2. Does the
instructional program or approach include all the critical reading components.
3. Have the
teachers received the necessary professional development to be able to
assess and target concepts for instruction?
4. Are we
continuously assessing progress across all reading domains to ensure that
instruction is adjusted for the student?
These adjustments may include teaching in a more sequenced and systematic
way, providing additional clear examples, making sure that kids are reading
text within their instructional reading level, ensuring that instructional
material is personally and culturally meaningful to the student and so
is complex!!! Teaching reading successfully requires a teacher who understands
the reading process, assessment, and different forms of instruction to
ensure that instruction is comprehensive and successful.
must know which programs are based upon solid evidence-based principles
and are effective, and which programs are based on (incorrect) beliefs,
philosophies, anecdotes, and untested assumptions.
from Wrightslaw: In October 2004, Education
Week sponsored a Live
Chatwith Dr. Reid Lyon, research psychologist and chief of the Child
Development and Behavior Branch, National Institute of Child Health and
Human Development, National Institutes of Health. Dr. Lyon answered questions
about reading programs, evidenced-based research, reading myths, and the
Reading First program. This question and answer is from the transcript
of that chat.
Meet Reid Lyon
G. Reid Lyon is a research psychologist and Chief of the Child Development
and Behavior Branch of the National Institute of Child Health & Human
Development, National Institutes of Health, Bethesda, MD. He is a strong
proponent of the scientific approach to reading instruction.
for Reading Success: Foundations for Teacher Preparation - A Position
Paper of the International Dyslexia Association
Reading IS Rocket Science, What Expert Teachers Should Know and Be Able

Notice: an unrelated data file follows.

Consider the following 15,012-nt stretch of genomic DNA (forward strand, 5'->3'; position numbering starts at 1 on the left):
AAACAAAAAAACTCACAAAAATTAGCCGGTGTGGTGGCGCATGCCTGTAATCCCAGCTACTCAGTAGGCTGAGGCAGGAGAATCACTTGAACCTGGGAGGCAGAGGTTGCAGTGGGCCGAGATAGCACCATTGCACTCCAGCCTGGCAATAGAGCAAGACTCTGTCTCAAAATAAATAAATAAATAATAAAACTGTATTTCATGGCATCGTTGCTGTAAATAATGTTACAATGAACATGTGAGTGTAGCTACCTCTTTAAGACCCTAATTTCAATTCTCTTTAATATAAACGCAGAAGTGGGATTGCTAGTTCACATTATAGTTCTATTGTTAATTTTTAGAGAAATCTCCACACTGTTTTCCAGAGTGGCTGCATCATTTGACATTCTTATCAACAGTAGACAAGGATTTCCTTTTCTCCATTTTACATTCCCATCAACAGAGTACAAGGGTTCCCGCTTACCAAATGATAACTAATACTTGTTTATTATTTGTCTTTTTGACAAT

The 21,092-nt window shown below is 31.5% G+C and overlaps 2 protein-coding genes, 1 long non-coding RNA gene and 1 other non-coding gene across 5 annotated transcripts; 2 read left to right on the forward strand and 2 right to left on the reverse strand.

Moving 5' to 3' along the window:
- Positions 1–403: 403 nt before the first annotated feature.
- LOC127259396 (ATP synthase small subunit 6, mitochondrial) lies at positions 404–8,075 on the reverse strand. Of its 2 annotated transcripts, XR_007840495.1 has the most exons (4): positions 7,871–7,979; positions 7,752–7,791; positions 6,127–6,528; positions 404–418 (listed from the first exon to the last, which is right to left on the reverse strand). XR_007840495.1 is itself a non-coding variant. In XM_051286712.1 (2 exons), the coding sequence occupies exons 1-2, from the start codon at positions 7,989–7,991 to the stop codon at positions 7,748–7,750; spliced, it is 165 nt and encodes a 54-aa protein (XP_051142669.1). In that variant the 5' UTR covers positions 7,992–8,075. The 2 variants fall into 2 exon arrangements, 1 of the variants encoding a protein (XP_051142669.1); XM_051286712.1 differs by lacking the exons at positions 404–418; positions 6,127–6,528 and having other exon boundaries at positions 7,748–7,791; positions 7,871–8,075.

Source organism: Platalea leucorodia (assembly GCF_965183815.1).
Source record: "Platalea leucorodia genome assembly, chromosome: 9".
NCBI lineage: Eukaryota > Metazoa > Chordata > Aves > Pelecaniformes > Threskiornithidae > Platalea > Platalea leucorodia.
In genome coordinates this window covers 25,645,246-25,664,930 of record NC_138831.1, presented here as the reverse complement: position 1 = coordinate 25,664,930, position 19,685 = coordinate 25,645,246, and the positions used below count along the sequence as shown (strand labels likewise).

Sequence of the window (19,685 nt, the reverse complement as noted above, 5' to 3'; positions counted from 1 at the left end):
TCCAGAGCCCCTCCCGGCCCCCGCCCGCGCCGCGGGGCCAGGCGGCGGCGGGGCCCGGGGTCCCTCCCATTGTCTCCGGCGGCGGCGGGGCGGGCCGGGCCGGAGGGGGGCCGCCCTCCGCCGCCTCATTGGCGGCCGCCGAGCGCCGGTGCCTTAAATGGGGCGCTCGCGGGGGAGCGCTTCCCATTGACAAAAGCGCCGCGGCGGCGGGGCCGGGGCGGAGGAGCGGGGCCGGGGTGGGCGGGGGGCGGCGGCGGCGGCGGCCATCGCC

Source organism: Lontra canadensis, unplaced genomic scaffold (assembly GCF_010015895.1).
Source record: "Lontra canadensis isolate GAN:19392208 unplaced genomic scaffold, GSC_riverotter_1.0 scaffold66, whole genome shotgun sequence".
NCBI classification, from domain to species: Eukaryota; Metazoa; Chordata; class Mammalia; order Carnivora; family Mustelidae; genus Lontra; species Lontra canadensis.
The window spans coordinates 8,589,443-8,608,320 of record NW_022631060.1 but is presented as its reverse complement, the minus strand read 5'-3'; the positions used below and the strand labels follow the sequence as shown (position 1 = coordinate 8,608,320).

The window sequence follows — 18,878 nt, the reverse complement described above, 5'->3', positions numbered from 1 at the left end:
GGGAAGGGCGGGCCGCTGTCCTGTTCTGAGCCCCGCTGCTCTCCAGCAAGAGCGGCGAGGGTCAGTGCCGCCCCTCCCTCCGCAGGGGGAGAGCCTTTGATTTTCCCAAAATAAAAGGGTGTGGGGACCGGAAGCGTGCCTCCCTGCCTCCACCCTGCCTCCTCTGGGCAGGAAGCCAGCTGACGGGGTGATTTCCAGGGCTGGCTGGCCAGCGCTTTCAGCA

to Do by Louisa Moats, published by the American Federation of Teachers.
Research and Reason in Education - How Teachers Can Use Scientifically
Based Research to Make Curricular & Instructional Decisions by
Paula J. Stanovich and Keith E. Stanovich, published by the Partnership
for Reading, May 2003.
Recovery: Distinguishing Myths from Reality by William E. Tummer,
Ph.D. and James W. Chapman, Ph.D.
Research and Reason in Education. Because teachers find it difficult
to stay current with research on effective instruction, this paper helps
teachers become consumers of educational programs and materials, provides
guidance on how to recognize scientifically based instructional strategies,
how to use the concepts of research in the classroom.
or Multisensory Structured Language Approaches from the International
Science of Reading Research by G. Reid Lyon and Vinita Chhabra. Educational
Leadership, Vol 61, No. 6 (March 2004)
of Evidence-Based Research on Reading Instruction - Research has identified
instructional techniques that lead to observable, replicable, positive
results as children become fluent, motivated readers. This searchable
database from the Partnership for Reading is an initiative of the
National Institute for Literacy, National Institute of Child Health and
Human Development, and the U.S. Department of Education.
Works Clearinghouse - U.S. Department of Education
about research based instruction.